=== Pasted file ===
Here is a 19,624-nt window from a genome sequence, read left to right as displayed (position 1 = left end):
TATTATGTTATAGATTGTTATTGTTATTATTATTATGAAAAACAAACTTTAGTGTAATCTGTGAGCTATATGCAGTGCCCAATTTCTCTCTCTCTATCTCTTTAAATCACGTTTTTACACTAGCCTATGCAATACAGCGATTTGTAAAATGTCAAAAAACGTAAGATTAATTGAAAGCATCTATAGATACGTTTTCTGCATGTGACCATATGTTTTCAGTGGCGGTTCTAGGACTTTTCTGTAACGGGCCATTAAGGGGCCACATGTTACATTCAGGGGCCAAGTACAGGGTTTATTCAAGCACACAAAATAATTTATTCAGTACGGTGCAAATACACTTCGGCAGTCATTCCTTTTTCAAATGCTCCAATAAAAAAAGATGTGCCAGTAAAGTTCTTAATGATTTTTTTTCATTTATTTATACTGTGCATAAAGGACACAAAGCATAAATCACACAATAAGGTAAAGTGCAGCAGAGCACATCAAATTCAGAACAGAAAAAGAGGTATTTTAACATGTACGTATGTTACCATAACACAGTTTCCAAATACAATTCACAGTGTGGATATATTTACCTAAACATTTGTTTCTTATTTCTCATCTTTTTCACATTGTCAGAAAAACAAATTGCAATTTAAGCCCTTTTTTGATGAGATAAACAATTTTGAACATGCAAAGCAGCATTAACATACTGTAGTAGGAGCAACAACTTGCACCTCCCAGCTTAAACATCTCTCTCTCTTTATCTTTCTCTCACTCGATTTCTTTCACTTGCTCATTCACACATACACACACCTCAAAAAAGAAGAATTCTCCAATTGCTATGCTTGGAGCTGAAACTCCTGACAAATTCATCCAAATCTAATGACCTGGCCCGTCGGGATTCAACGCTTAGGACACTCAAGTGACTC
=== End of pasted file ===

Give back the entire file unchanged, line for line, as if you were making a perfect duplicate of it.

Here is a 19,624-nt window from a genome sequence, read left to right as displayed (position 1 = left end):
TATTATGTTATAGATTGTTATTGTTATTATTATTATGAAAAACAAACTTTAGTGTAATCTGTGAGCTATATGCAGTGCCCAATTTCTCTCTCTCTATCTCTTTAAATCACGTTTTTACACTAGCCTATGCAATACAGCGATTTGTAAAATGTCAAAAAACGTAAGATTAATTGAAAGCATCTATAGATACGTTTTCTGCATGTGACCATATGTTTTCAGTGGCGGTTCTAGGACTTTTCTGTAACGGGCCATTAAGGGGCCACATGTTACATTCAGGGGCCAAGTACAGGGTTTATTCAAGCACACAAAATAATTTATTCAGTACGGTGCAAATACACTTCGGCAGTCATTCCTTTTTCAAATGCTCCAATAAAAAAAGATGTGCCAGTAAAGTTCTTAATGATTTTTTTTCATTTATTTATACTGTGCATAAAGGACACAAAGCATAAATCACACAATAAGGTAAAGTGCAGCAGAGCACATCAAATTCAGAACAGAAAAAGAGGTATTTTAACATGTACGTATGTTACCATAACACAGTTTCCAAATACAATTCACAGTGTGGATATATTTACCTAAACATTTGTTTCTTATTTCTCATCTTTTTCACATTGTCAGAAAAACAAATTGCAATTTAAGCCCTTTTTTGATGAGATAAACAATTTTGAACATGCAAAGCAGCATTAACATACTGTAGTAGGAGCAACAACTTGCACCTCCCAGCTTAAACATCTCTCTCTCTTTATCTTTCTCTCACTCGATTTCTTTCACTTGCTCATTCACACATACACACACCTCAAAAAAGAAGAATTCTCCAATTGCTATGCTTGGAGCTGAAACTCCTGACAAATTCATCCAAATCTAATGACCTGGCCCGTCGGGATTCAACGCTTAGGACACTCAAGTGACTC